Dr. Nord ordered an MRI of Employee’s shoulder, a CT myelogram of his cervical spine, and an EMG/nerve conduction study of his right arm. The shoulder MRI showed a partially detached superior labrum, cysts, degenerative tearing of the rotator cuff, and advanced arthritis in the glenohumeral joint. After recommended pain [*5] management did not provide Employee lasting relief, Dr. Nord performed shoulder surgery on Employee on May 25, 2010. After that, Employee completed numerous physical therapy sessions. Dr. Nord released Employee from his care in November 2011.
On December 5, 2011, Employee returned to Dr. Nord. Employee told Dr. Nord that he had been doing great since the first shoulder surgery, but shortly before his December 5, 2011 visit, his shoulder started hurting as he put on a T-shirt. On September 25, 2012, Dr. Nord performed a second shoulder surgery on Employee. After that surgery, Employee told Dr. Nord that he was doing much better. Dr. Nord later testified that “there is no way to tell” what pain in Employee’s shoulder was caused by the degenerative condition and what pain was caused by the 2008 injury, “other than he did not have any significant problems with his shoulder before this injury.”
The EMG/nerve conduction study Dr. Nord ordered revealed a C6 radiculopathy, meaning there is pressure on Employee’s C6 nerve root causing pain and numbness that radiates down his arm. Dr. Nord said that Employee’s neck injury was caused by the October 2008 work injury because the C6 radiculopathy [*6] that appeared on the EMG study, and that corresponded with Employee’s complaints, resulted from pressure on the nerve root above the level of Employee’s 2004 C6-7 diskectomy and fusion. “Based on that,” Dr. Nord concluded that Employee’s C6 radiculopathy was a new injury.
Dr. Nord conceded that he did not review any of Employee’s medical records for the neck treatments Employee received before the October 2008 injury, although Dr. Nord acknowledged that doing so would have been helpful in making his diagnosis. Dr. Nord agreed that he based his treatment and diagnosis on what the Employee told him and the assumption that it was accurate. Ultimately, Dr. Nord recommended that Employee see a neurosurgeon for his neck injury.
Hugh Glenn Barnett, M.D., a neurosurgeon, saw Employee on referrals from Dr. Nord and from Employer’s workers’ compensation insurer. Dr. Barnett examined Employee on March 10, 2011. In that visit, Employee told Dr. Barnett that he had had continuing symptoms after his 2004 surgery, including neck pain, headaches and residual numbness in the first three fingers of his right hand. Employee also told Dr. Barnett that, at that time, he was unable to work because of his [*7] neck pain and headaches.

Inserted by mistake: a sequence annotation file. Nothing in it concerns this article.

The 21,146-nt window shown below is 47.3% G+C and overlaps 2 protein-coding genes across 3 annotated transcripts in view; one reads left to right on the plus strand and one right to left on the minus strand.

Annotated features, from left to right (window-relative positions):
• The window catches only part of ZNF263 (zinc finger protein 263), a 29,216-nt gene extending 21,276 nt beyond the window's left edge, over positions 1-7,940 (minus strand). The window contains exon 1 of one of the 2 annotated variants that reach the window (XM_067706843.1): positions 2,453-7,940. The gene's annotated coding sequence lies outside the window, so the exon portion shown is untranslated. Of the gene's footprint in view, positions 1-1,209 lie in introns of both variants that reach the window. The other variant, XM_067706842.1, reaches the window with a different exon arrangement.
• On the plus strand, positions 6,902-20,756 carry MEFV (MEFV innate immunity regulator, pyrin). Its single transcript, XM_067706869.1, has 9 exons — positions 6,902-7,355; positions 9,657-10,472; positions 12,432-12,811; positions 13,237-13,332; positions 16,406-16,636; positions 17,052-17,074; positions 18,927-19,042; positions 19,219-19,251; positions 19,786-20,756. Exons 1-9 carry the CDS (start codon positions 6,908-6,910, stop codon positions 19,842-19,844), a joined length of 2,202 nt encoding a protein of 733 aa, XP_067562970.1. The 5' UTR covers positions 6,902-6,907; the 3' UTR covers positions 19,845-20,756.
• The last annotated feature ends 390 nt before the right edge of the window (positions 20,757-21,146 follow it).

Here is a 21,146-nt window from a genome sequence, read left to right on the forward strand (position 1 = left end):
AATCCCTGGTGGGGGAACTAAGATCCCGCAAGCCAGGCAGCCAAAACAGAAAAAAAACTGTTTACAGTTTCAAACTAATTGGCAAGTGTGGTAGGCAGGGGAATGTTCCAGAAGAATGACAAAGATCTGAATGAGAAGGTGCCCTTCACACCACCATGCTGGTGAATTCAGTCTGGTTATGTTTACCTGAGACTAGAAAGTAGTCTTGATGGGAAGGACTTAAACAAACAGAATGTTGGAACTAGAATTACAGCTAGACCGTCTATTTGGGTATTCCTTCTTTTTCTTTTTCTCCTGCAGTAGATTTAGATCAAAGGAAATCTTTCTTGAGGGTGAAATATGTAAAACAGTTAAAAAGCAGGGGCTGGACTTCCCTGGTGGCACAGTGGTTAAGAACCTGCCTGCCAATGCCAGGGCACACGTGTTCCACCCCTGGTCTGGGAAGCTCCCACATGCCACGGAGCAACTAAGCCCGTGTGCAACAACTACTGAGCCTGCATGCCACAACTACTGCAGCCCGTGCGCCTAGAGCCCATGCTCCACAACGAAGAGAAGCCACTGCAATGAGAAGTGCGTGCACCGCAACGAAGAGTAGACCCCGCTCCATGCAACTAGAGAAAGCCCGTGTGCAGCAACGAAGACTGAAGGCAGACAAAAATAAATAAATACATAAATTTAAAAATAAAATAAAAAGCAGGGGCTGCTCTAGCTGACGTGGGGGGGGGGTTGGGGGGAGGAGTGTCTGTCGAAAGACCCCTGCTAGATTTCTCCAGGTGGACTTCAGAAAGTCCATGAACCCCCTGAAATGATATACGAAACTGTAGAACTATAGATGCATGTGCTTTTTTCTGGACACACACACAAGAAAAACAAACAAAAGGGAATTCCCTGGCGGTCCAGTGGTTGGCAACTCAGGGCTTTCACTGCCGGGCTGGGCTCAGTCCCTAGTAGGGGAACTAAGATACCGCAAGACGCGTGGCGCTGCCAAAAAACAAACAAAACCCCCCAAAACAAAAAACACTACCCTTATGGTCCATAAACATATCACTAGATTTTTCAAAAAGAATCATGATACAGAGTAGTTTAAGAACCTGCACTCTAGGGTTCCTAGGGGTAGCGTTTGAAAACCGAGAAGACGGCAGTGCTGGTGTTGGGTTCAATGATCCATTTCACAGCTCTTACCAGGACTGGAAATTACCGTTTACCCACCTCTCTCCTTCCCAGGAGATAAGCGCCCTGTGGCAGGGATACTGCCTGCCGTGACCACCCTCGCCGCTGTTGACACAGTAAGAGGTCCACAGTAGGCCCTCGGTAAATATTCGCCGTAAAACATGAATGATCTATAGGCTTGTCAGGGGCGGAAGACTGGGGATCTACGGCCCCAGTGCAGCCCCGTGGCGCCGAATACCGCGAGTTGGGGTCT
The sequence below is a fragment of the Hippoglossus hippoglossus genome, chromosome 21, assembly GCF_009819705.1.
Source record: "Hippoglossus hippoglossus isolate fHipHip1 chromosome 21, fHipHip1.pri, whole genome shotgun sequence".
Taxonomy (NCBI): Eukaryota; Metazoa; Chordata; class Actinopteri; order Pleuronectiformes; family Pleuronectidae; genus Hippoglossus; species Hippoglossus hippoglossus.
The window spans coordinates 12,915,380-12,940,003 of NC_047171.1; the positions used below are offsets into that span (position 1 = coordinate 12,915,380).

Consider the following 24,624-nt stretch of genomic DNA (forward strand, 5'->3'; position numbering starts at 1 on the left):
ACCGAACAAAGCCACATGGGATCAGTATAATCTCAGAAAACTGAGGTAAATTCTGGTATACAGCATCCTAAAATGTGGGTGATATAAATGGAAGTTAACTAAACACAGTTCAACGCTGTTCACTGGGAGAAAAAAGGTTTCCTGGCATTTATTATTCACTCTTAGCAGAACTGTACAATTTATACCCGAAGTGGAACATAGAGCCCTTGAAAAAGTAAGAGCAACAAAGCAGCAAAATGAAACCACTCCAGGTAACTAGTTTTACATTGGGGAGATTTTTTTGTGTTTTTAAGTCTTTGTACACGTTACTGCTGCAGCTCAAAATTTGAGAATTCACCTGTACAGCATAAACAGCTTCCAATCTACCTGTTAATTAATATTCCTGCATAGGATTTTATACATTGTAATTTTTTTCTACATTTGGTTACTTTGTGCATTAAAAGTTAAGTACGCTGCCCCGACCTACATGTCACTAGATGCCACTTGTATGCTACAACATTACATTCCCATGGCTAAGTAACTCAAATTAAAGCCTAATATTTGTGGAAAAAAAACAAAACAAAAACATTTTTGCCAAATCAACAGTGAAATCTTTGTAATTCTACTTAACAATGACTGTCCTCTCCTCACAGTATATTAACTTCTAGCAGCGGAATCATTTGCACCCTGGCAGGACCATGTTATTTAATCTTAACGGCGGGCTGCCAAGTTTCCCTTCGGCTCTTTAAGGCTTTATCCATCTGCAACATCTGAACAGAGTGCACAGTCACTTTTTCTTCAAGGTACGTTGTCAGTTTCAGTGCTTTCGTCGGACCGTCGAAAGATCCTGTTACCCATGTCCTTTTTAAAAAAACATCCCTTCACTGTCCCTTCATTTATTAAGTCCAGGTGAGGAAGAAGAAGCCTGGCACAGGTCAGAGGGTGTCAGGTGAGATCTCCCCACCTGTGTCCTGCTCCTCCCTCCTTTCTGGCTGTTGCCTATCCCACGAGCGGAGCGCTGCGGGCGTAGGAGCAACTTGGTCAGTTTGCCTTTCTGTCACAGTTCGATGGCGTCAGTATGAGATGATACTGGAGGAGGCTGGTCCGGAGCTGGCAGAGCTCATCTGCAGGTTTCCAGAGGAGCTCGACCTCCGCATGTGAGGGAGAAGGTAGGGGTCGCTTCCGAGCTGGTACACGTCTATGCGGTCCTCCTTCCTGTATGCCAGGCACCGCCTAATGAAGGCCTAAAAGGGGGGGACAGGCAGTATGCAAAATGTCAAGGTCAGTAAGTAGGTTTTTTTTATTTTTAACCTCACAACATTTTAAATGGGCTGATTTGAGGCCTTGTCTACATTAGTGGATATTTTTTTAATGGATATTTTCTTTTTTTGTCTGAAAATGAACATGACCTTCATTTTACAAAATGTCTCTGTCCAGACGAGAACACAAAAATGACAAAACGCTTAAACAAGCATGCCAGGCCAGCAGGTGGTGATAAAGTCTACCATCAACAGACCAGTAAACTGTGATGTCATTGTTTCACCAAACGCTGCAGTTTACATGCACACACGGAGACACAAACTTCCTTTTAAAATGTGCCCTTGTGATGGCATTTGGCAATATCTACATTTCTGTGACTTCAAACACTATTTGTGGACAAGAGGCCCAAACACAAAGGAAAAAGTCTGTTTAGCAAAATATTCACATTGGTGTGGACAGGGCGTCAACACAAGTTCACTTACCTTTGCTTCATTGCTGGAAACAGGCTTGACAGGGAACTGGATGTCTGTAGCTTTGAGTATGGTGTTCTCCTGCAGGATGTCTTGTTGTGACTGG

After taking Employee’s history and evaluating Employee, Dr. Barnett opined that Employee had cervical spondylosis in 2004 and that he continued to have cervical spondylosis, which is a degenerative change that occurs in the spine. Based on Employee’s complaints, Dr. Barnett opined that Employee had some aggravation of the cervical spondylosis that Dr. Barnett “sincerely” believed existed well before the 2008 work injury. Dr. Barnett believed that the additional cervical pain and neck ache and, the continued numbness in the fingers, were the only symptoms caused by Employee’s 2008 work event.
Notably, Dr. Barnett testified that he conferred with a radiologist about the imaging of Employee’s spine. The radiologist interpreted Employee’s 2003 spinal images as well as the 2012 spinal images. The 2003 images showed spondylosis (degenerative changes) at C4-5 and C5-6. The 2012 images showed that “perhaps there had been slight progression,” but the degenerative changes were still basically the same. Thus, Dr. Barnett opined that there was no anatomical change due to an acute injury that occurred between 2003 and 2012, but Employee did have slight progression of his [*8] spondylosis over that period of time. Any injury Employee experienced in 2008 did not result in “any major change to the structure of his neck.” Dr. Barnett recommended only pain management for Employee but no additional surgery for the neck conditions.2 Dr. Barnett released Employee to return to full employment once he was released by Dr. Nord.
As for Employee’s shoulder complaints, Dr. Barnett stated that Employee had a recent work injury that resulted in a rotator cuff injury, but he did not address Employee’s shoulder injury in treatment. Dr. Barnett also reported that Employee had been diagnosed with an acoustic neuroma, a benign tumor in the ear canal. He stated that the neuroma was a possible cause of Employee’s headaches.3